Veronica Austin is on a mission to find answers about her mother. Her separation from the Brotherhood leads her to seek those answers in vampire and Deamhan dens. The closer she gets to her answer, the uglier things get…from both sides of her associations. What’s a girl to do?
After reading Maris: The Brotherhood Files, I was already familiar with this author, and their world, going into the story. I liked the fact that in the world created, books are written for both sides. While Maris focused on the Brotherhood, one faction of the overall conflict, Deamhan focused on the other. Between the two books, the author did a wonderful job with compare and contrast. The narratives didn’t contradict one another. The author had tight control over their world.
While the worldbuilding soared, the characters felt a little flat. They didn’t seem to have much in the way of personality beyond doom and gloom. Even Veronica felt boring as the main character. It was a very familiar plot with very familiar archetypes set as players. I will say that I loved the diverse representation that went into creating the characters.
The author was well-versed in the ways of convenient plot devices. Situations meant to evoke specific emotions used unique devices to achieve their goal. While the plot was familiar, some of the paths to get there were not. The first-person writing style was consistent and clear, and done in a tone that didn’t make it feel cringy.
So far, I would have to say I’ve experienced relative success with this author and their novels. They’re standalone, but set in the same world, which builds upon itself with every novel. The vampires are stereotypical, but tolerable. There’s enough uniqueness that it doesn’t feel like every other vampire novel out there.
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Vampires are not my thing. I’m going to go ahead and get that out of the way. Nosferatu and the original Dracula were alright, but I lose my taste for even them after the Twilight fiasco.
These vampires—Vambir, these alien freakin’ vampires—are totally my thing.
First of all, let’s talk about how we have sci-fi vamps. Second, let’s talk about how well they’re integrated into the era of Vlad the Impaler and the legend of Count Dracula. And Nosferatu. And modern vampires. Origins progresses history with the evolution of vampires. Not only was a thorough explanation given for the transformations, but they were all so integral to the plot.
Not only was the story seamless, so were characters. There was a wide array, and each of them had distinct personality—which, like everything else, served the plot well. Dialogue read easily and naturally.
It was filled with wonderful tension, suspense, and political intrigue. Every moment was carefully planned, and not a page was wasted getting there. Character development was on-point. Perspective switched were excellently placed. Each one allowed for the story to be told in an interesting way. It also utilized the ‘two sides to every story’-type narrative incredibly well.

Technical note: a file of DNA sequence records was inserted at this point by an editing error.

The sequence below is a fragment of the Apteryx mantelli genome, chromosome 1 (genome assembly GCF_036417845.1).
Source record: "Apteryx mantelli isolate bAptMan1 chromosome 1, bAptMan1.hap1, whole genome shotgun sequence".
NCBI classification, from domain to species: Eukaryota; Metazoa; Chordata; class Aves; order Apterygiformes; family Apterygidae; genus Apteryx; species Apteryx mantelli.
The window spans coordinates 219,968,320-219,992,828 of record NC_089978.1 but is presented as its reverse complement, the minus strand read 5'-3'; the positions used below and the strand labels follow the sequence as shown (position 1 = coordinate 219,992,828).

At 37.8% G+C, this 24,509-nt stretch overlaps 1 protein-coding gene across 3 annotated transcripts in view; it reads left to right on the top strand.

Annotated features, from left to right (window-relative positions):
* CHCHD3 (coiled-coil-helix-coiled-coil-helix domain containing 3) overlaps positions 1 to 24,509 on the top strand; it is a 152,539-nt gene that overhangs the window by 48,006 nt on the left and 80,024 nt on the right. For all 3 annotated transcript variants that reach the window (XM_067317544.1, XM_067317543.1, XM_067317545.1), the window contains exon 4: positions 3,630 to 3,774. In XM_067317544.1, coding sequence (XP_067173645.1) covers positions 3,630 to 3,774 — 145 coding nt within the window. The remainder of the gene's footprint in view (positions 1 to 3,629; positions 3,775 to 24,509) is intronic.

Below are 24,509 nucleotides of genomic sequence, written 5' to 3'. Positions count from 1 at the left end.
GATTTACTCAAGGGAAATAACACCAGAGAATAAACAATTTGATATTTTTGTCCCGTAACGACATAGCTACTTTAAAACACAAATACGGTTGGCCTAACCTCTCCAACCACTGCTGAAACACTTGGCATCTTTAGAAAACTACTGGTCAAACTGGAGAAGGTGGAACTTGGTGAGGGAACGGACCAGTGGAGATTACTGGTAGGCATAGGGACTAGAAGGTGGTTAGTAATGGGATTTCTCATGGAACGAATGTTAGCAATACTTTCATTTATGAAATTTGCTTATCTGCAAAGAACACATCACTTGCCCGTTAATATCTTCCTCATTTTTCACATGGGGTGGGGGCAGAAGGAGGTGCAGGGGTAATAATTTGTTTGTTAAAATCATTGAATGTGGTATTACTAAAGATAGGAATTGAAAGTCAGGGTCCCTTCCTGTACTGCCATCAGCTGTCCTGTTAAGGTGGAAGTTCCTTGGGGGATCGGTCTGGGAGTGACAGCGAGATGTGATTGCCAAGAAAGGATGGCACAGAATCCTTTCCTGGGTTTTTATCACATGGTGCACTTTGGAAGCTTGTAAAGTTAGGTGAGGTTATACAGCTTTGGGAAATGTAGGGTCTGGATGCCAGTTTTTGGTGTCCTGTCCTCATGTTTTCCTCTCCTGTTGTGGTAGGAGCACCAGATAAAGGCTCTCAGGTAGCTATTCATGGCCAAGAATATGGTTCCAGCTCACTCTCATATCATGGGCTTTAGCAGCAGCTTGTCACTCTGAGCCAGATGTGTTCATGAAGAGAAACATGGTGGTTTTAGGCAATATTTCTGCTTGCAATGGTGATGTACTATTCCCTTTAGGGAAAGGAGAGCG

This was a good book. A really good book. It gave me hope for the vampire genre. When I was it was hard to put down, I mean it. This was a really good book.
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Elizabeth Einspanier’s tale Sheep’s Clothing is a short, concise, and to-the-point representation of vampires in the Old West. Oh, and there’s a skinwalker, fighting to free a love lost to him.
I’m not normally a big vampire reader (I wasn’t much into them before and, I’m sorry, but Twilight absolutely ruined any desire I had to read/watch something with vampires or werewolves), but I was very happy to see that the bloodsuckers in Sheep’s Clothing were the more traditional ones: they sleep in coffins, are weak to crucifixes and other holy items, stake through the heart, ect… Elizabeth clearly did her research on vampiric legends of old.
And, instead of bringing in a traditional werewolf, she drew upon tales of skinwalkers that can take the form of any animal—only the protagonist in this one is a half-breed, so a wolf is his only form.
Weird Western is most certainly an apt category for this story. A frontier doctor, recently taken up residence in the small town of Salvation provides a rather delightful setting for the weird happenings about to take place.
The one major problem I had with the way things unfolded was how receptive, understanding, and easily people believed in the tales and legends of vampires being real. It boiled down to the doctor being able to walk up to anyone, say ‘there’s a vampire running amok,’ and get the response ‘oh, okay. What do you need?’ It made things too easy and created very little struggle for the doctor and his companions to save Salvation from the claws of this unholy terror and it made Sheep’s Clothing fall short of the epicness it could have contained.
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